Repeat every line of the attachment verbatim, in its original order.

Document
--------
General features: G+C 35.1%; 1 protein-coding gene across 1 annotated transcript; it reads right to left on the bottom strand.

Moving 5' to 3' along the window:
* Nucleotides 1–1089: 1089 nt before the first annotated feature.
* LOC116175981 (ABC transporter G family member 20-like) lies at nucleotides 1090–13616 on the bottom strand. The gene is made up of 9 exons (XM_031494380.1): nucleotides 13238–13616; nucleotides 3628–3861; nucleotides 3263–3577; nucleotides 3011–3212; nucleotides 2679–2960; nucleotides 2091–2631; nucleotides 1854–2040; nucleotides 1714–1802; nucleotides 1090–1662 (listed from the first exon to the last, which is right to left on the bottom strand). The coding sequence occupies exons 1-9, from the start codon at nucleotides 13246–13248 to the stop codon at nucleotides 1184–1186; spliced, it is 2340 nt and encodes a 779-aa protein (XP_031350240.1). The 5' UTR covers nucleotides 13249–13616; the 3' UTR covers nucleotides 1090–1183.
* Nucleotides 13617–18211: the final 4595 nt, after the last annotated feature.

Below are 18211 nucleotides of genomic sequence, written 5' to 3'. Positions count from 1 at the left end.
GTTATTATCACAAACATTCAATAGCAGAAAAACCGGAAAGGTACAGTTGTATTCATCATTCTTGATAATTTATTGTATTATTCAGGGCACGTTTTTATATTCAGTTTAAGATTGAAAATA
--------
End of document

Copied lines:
General features: G+C 35.1%; 1 protein-coding gene across 1 annotated transcript; it reads right to left on the bottom strand.

Moving 5' to 3' along the window:
* Nucleotides 1–1089: 1089 nt before the first annotated feature.
* LOC116175981 (ABC transporter G family member 20-like) lies at nucleotides 1090–13616 on the bottom strand. The gene is made up of 9 exons (XM_031494380.1): nucleotides 13238–13616; nucleotides 3628–3861; nucleotides 3263–3577; nucleotides 3011–3212; nucleotides 2679–2960; nucleotides 2091–2631; nucleotides 1854–2040; nucleotides 1714–1802; nucleotides 1090–1662 (listed from the first exon to the last, which is right to left on the bottom strand). The coding sequence occupies exons 1-9, from the start codon at nucleotides 13246–13248 to the stop codon at nucleotides 1184–1186; spliced, it is 2340 nt and encodes a 779-aa protein (XP_031350240.1). The 5' UTR covers nucleotides 13249–13616; the 3' UTR covers nucleotides 1090–1183.
* Nucleotides 13617–18211: the final 4595 nt, after the last annotated feature.

Below are 18211 nucleotides of genomic sequence, written 5' to 3'. Positions count from 1 at the left end.
GTTATTATCACAAACATTCAATAGCAGAAAAACCGGAAAGGTACAGTTGTATTCATCATTCTTGATAATTTATTGTATTATTCAGGGCACGTTTTTATATTCAGTTTAAGATTGAAAATA